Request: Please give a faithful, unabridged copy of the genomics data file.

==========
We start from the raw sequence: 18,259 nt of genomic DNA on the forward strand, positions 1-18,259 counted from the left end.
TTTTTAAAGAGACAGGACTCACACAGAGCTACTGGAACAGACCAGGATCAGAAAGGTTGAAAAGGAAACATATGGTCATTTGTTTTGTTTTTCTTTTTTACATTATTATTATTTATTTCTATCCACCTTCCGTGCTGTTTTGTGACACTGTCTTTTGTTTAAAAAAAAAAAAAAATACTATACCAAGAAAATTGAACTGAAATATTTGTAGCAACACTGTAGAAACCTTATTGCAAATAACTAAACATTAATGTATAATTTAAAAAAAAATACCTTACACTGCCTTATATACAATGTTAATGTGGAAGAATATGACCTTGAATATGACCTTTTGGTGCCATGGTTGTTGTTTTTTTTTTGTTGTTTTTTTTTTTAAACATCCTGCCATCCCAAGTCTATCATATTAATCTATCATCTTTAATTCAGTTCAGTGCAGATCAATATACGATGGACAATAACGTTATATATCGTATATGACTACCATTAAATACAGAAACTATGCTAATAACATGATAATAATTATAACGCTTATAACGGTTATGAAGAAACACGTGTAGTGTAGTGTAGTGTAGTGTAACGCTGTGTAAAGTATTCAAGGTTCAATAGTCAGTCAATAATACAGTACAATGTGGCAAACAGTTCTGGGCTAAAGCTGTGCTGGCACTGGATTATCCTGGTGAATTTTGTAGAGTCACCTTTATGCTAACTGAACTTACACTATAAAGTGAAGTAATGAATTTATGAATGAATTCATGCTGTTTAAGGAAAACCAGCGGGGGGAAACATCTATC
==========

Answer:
We start from the raw sequence: 18,259 nt of genomic DNA on the forward strand, positions 1-18,259 counted from the left end.
TTTTTAAAGAGACAGGACTCACACAGAGCTACTGGAACAGACCAGGATCAGAAAGGTTGAAAAGGAAACATATGGTCATTTGTTTTGTTTTTCTTTTTTACATTATTATTATTTATTTCTATCCACCTTCCGTGCTGTTTTGTGACACTGTCTTTTGTTTAAAAAAAAAAAAAAATACTATACCAAGAAAATTGAACTGAAATATTTGTAGCAACACTGTAGAAACCTTATTGCAAATAACTAAACATTAATGTATAATTTAAAAAAAAATACCTTACACTGCCTTATATACAATGTTAATGTGGAAGAATATGACCTTGAATATGACCTTTTGGTGCCATGGTTGTTGTTTTTTTTTTGTTGTTTTTTTTTTTAAACATCCTGCCATCCCAAGTCTATCATATTAATCTATCATCTTTAATTCAGTTCAGTGCAGATCAATATACGATGGACAATAACGTTATATATCGTATATGACTACCATTAAATACAGAAACTATGCTAATAACATGATAATAATTATAACGCTTATAACGGTTATGAAGAAACACGTGTAGTGTAGTGTAGTGTAGTGTAACGCTGTGTAAAGTATTCAAGGTTCAATAGTCAGTCAATAATACAGTACAATGTGGCAAACAGTTCTGGGCTAAAGCTGTGCTGGCACTGGATTATCCTGGTGAATTTTGTAGAGTCACCTTTATGCTAACTGAACTTACACTATAAAGTGAAGTAATGAATTTATGAATGAATTCATGCTGTTTAAGGAAAACCAGCGGGGGGAAACATCTATC